A master splitter is required for VDSL2 and in most cases will improve speeds on DSL connections. Regular disconnections can be a monitored alarm or a set top box trying to connect. If there's an alarm connected to your line even if you don't have an alarm contract it may still try to connect so it's worth checking.

 

I recommend you read these two blog posts:

 





I am the Geekzone Robot and I am here to help. I am from the Internet. I do not interact. Do not expect other replies from me.



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Ultimate Geek
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Spark NZ

  Reply # 1490329 11-Feb-2016 13:10
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Can you please IM me your details, I'd like to see if I can see any reasons on this side.  Thanks.





My views are my own, and may not necessarily represent those of my employer.

 
 
 
 


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Wannabe Geek


  Reply # 1490363 11-Feb-2016 13:39
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Will do cheers




5 posts

Wannabe Geek


Reply # 1491151 12-Feb-2016 14:28
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Problem resolved - the cable between the router and PC was the issue - it could not handle the load.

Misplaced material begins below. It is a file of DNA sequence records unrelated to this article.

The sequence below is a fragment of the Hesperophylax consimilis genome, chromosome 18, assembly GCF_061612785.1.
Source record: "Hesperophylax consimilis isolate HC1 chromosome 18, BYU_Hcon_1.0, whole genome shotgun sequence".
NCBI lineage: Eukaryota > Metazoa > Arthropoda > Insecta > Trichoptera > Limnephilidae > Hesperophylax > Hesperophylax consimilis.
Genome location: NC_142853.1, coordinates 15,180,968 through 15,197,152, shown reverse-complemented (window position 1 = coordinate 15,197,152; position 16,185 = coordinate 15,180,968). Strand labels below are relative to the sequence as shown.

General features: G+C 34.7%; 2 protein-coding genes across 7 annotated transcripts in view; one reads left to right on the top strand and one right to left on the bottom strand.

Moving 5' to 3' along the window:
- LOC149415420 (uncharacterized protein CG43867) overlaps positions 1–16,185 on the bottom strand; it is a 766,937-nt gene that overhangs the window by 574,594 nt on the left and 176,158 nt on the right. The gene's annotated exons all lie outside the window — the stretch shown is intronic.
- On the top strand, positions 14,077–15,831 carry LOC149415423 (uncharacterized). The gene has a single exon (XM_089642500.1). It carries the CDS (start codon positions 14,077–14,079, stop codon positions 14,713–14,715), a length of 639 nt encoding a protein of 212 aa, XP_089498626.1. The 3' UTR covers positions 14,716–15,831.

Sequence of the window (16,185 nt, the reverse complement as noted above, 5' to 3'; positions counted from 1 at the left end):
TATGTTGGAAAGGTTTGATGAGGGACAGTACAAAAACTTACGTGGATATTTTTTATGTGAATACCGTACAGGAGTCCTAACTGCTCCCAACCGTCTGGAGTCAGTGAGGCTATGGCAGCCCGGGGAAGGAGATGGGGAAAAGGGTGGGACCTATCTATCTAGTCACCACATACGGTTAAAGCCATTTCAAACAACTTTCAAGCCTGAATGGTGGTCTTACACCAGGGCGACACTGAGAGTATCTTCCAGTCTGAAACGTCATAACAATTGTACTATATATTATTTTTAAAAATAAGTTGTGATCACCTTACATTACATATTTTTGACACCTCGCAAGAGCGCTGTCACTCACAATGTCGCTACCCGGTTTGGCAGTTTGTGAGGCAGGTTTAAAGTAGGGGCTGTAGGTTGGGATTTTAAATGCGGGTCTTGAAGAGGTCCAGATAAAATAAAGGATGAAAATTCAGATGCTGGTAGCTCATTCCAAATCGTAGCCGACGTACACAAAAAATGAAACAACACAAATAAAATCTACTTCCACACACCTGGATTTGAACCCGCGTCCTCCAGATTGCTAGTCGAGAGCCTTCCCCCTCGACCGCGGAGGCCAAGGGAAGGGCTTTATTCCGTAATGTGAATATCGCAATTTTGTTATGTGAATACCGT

Moral of the story - today I learnt to always use the cables supplied!

 

Many thanks and most grateful to cbrpilot for assistance. Great guy, great advice.


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  Reply # 1491181 12-Feb-2016 15:09
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Was it one of those dreaded partially wired ones so you were only getting a 100 meg link to the router?





Richard rich.ms



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Wannabe Geek


  Reply # 1491184 12-Feb-2016 15:13
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No it doesn't appear so - for all intents and purposes it looks like a completely normal Ethernet wire. Odd.


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  Reply # 1491220 12-Feb-2016 15:34
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Yea, you have to watch those 4 wire supplied cables. Cheap skates.




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Wannabe Geek


  Reply # 1491225 12-Feb-2016 15:39
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The wire with capacity issues was a D-Link, probably never designed for 200mbps.  The Spark supplied cables with the modem have solved my problem!


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Ultimate Geek
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  Reply # 1491236 12-Feb-2016 15:57
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 Good to hear it's working properly now! :)





My views are my own, and may not necessarily represent those of my employer.